religion must be sensitized to the viewpoints of the people about whom they are

    The survey asked whether religion reporters at the newspaper received
    theological education or religion training in addition to their journalism

    The survey revealed that only 33 of the 224 newspapers responding had
    religion reporters with such training. There were 97 newspapers that had
    religion reporters who have had no such training. There were 77 newspapers that
    had no religion reporters/editors on their staff. They are covering religion
    news with general reporters. This, of course, means that they fail to take their
    religion coverage seriously enough to have it as a free-standing beat even on a
    part-time basis. The training described indicates that 11 attended Bible college
    or seminary and 21 participated in religion seminars or other types of
    educational courses. Four respondents noted they had ecumenical training. Five
    respondents marked “other” types of training.

    There was a time when training for reporting religion was almost nonexistent.
    Journalism schools, however, have changed that scene. A number of the best
    schools have deliberately and ably directed training for values into their
    curricula. Several foundations have responded to this need by providing
    on-the-job or short-course training grants. The Religion Newswriters Association
    has regularly advertised these opportunities to journalists. People serious
    about such training can find it. However, newspaper executives should make
    training one of the goals for improvement of coverage of religion.

    Focus of religion news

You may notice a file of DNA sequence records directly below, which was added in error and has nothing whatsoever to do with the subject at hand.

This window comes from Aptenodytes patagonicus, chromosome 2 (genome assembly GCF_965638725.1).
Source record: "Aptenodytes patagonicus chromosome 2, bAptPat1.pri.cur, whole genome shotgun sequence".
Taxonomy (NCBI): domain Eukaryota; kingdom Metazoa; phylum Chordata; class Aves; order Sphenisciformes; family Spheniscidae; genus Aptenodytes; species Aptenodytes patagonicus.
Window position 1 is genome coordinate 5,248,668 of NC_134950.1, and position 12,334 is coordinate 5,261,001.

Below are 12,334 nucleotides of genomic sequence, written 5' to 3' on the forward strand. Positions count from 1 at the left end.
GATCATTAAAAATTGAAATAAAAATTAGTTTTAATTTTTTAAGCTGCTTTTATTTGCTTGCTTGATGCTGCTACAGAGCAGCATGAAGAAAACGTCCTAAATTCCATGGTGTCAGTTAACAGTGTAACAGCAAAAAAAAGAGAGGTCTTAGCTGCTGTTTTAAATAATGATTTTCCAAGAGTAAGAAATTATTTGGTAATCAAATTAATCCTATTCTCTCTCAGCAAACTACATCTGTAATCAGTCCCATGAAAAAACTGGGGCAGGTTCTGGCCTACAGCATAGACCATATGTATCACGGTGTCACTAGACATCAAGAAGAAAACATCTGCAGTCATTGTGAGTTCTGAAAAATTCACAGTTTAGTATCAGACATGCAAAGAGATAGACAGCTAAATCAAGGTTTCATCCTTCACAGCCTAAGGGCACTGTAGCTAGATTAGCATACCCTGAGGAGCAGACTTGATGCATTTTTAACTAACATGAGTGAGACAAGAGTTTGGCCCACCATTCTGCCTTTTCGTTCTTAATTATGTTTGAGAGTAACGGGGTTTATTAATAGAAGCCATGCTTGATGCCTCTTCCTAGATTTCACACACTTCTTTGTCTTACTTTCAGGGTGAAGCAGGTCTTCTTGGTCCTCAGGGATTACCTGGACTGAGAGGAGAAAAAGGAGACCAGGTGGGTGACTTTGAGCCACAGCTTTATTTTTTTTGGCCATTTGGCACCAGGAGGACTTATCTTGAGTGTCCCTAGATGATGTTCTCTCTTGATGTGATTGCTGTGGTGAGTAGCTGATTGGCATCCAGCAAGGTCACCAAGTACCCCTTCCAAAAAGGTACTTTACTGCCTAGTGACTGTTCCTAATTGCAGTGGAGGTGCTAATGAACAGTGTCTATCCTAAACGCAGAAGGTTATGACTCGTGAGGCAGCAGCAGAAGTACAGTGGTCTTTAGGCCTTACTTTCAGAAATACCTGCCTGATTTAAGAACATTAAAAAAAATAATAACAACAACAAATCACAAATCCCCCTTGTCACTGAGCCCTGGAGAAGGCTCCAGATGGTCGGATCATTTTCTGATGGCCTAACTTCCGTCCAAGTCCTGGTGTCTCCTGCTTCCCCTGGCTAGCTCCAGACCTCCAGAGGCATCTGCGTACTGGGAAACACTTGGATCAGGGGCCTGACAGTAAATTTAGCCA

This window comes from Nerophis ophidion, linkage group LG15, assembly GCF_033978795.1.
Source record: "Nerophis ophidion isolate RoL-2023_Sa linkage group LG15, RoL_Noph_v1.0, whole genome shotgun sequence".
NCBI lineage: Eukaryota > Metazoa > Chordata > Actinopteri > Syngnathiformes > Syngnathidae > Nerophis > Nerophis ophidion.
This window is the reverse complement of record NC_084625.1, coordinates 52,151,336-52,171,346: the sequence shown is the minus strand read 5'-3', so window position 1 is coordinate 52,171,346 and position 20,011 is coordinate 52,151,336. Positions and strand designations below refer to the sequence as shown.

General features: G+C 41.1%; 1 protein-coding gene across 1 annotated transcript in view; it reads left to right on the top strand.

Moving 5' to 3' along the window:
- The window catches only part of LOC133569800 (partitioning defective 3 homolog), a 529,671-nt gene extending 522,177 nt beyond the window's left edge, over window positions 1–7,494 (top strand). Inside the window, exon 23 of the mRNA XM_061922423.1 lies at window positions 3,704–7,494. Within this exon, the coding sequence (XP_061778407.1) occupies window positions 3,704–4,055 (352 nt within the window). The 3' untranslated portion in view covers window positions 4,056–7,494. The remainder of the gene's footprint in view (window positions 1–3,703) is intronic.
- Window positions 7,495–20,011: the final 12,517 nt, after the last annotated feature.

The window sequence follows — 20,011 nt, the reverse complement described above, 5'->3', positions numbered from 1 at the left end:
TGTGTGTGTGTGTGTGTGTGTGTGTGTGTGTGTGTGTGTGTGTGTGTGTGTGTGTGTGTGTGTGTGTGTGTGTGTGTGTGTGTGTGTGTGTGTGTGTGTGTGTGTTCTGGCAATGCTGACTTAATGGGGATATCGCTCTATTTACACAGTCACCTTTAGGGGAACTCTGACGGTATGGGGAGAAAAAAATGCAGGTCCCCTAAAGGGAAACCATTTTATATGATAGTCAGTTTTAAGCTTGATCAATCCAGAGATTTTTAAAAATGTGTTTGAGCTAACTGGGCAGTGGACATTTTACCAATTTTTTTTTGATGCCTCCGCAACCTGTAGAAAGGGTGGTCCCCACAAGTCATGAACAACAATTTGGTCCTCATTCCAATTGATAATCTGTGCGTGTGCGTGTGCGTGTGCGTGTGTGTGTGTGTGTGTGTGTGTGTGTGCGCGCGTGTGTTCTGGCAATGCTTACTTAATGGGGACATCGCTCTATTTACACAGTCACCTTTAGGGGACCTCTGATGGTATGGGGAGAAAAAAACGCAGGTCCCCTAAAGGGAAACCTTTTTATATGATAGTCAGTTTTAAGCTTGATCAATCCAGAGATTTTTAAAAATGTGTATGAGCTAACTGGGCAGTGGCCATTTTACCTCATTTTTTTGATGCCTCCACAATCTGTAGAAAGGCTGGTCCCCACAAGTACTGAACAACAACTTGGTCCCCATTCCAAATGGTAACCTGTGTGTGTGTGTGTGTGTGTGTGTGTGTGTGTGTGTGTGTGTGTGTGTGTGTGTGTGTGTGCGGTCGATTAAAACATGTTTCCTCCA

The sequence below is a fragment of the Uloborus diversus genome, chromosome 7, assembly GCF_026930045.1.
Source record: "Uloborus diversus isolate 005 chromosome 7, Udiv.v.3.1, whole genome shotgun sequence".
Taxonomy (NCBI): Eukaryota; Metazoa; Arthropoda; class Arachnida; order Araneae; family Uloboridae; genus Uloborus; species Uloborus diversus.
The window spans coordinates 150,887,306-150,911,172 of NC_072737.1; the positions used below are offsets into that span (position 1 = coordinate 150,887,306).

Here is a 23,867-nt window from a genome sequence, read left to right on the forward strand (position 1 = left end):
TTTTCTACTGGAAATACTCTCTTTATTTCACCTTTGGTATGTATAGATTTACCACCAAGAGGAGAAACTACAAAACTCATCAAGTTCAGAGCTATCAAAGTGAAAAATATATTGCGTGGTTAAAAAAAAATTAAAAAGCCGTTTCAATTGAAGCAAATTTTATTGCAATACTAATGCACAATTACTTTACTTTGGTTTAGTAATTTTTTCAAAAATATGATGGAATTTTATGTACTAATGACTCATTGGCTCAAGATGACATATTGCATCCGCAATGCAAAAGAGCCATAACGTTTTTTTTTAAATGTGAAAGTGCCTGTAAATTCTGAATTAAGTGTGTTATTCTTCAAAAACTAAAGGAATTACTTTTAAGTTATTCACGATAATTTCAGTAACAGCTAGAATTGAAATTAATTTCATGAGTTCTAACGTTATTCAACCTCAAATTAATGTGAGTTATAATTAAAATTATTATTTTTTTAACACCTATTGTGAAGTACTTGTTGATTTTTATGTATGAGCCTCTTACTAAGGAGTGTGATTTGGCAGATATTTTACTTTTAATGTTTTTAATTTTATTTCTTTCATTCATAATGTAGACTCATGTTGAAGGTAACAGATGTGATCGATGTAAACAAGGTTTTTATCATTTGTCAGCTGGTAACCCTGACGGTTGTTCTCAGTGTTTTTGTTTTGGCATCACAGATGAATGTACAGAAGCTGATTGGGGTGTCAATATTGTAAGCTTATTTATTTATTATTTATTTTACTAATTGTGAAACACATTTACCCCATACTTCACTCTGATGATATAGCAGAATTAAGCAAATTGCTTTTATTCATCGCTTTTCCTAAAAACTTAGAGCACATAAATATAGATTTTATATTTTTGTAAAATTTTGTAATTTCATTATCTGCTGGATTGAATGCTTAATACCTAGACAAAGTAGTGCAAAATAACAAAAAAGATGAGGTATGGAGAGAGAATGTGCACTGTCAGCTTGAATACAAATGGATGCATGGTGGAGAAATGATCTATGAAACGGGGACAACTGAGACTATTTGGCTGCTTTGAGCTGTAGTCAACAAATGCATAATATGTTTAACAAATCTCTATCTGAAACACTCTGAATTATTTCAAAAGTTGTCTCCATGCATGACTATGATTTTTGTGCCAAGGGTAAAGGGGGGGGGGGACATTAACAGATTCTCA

The survey sought to discern the focus of
    religion news in newspapers. The local, national or international focus question
    confirmed the impression that most religion news centers in local activities
    and/or issues.

    The vast majority of responses (158) termed their coverage predominantly
    local. Twenty-two respondents classified their focus as predominantly national.
    Thirty-nine thought themselves evenly divided among local, national, and
    international. No newspaper reported a predominantly international focus.

    Because religion is so pervasive in personal lives and participation is
    centered in local activities, it would be expected that newspapers would cover
    those local issues and experiences as a high priority. It is always good
    journalism to look for the local angle in every national or world story. Readers
    are attracted to that approach.

    The need to interpret vast, worldwide forces of faith and ideas has until
    recently not been perceived by many Americans. But violently passionate beliefs
    have now come to our doorsteps in the form of extremist religion. To ignore the